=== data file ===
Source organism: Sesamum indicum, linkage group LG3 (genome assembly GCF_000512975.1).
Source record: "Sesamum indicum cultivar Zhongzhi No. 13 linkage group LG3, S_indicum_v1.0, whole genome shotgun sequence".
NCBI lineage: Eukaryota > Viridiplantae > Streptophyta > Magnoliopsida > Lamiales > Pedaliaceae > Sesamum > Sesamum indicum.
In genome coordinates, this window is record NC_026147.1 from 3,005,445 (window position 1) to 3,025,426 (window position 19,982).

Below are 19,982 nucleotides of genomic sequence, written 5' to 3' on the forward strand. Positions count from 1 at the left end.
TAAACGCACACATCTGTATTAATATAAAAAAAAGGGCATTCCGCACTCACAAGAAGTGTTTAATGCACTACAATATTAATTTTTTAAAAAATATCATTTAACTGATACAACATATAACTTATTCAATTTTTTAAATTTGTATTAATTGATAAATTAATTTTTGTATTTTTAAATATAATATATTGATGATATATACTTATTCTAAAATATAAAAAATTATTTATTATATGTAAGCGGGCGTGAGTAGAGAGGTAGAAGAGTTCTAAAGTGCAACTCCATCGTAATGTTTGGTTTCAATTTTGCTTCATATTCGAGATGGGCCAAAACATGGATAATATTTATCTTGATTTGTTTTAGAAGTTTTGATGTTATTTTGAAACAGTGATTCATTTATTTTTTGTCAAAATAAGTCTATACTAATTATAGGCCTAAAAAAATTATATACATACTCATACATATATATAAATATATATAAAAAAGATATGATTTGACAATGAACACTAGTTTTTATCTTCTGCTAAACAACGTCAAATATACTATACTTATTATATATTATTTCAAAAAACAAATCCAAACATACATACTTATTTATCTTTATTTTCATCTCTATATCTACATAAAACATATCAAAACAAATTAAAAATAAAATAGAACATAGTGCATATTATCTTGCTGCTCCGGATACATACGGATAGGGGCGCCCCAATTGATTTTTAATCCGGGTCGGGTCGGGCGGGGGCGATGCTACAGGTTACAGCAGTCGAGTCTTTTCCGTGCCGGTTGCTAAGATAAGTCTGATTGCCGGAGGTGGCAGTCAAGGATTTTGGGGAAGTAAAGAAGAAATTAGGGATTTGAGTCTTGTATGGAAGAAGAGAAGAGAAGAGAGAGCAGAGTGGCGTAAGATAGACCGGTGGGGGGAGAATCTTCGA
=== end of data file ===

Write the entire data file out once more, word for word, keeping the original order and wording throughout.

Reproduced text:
Source organism: Sesamum indicum, linkage group LG3 (genome assembly GCF_000512975.1).
Source record: "Sesamum indicum cultivar Zhongzhi No. 13 linkage group LG3, S_indicum_v1.0, whole genome shotgun sequence".
NCBI lineage: Eukaryota > Viridiplantae > Streptophyta > Magnoliopsida > Lamiales > Pedaliaceae > Sesamum > Sesamum indicum.
In genome coordinates, this window is record NC_026147.1 from 3,005,445 (window position 1) to 3,025,426 (window position 19,982).

Below are 19,982 nucleotides of genomic sequence, written 5' to 3' on the forward strand. Positions count from 1 at the left end.
TAAACGCACACATCTGTATTAATATAAAAAAAAGGGCATTCCGCACTCACAAGAAGTGTTTAATGCACTACAATATTAATTTTTTAAAAAATATCATTTAACTGATACAACATATAACTTATTCAATTTTTTAAATTTGTATTAATTGATAAATTAATTTTTGTATTTTTAAATATAATATATTGATGATATATACTTATTCTAAAATATAAAAAATTATTTATTATATGTAAGCGGGCGTGAGTAGAGAGGTAGAAGAGTTCTAAAGTGCAACTCCATCGTAATGTTTGGTTTCAATTTTGCTTCATATTCGAGATGGGCCAAAACATGGATAATATTTATCTTGATTTGTTTTAGAAGTTTTGATGTTATTTTGAAACAGTGATTCATTTATTTTTTGTCAAAATAAGTCTATACTAATTATAGGCCTAAAAAAATTATATACATACTCATACATATATATAAATATATATAAAAAAGATATGATTTGACAATGAACACTAGTTTTTATCTTCTGCTAAACAACGTCAAATATACTATACTTATTATATATTATTTCAAAAAACAAATCCAAACATACATACTTATTTATCTTTATTTTCATCTCTATATCTACATAAAACATATCAAAACAAATTAAAAATAAAATAGAACATAGTGCATATTATCTTGCTGCTCCGGATACATACGGATAGGGGCGCCCCAATTGATTTTTAATCCGGGTCGGGTCGGGCGGGGGCGATGCTACAGGTTACAGCAGTCGAGTCTTTTCCGTGCCGGTTGCTAAGATAAGTCTGATTGCCGGAGGTGGCAGTCAAGGATTTTGGGGAAGTAAAGAAGAAATTAGGGATTTGAGTCTTGTATGGAAGAAGAGAAGAGAAGAGAGAGCAGAGTGGCGTAAGATAGACCGGTGGGGGGAGAATCTTCGA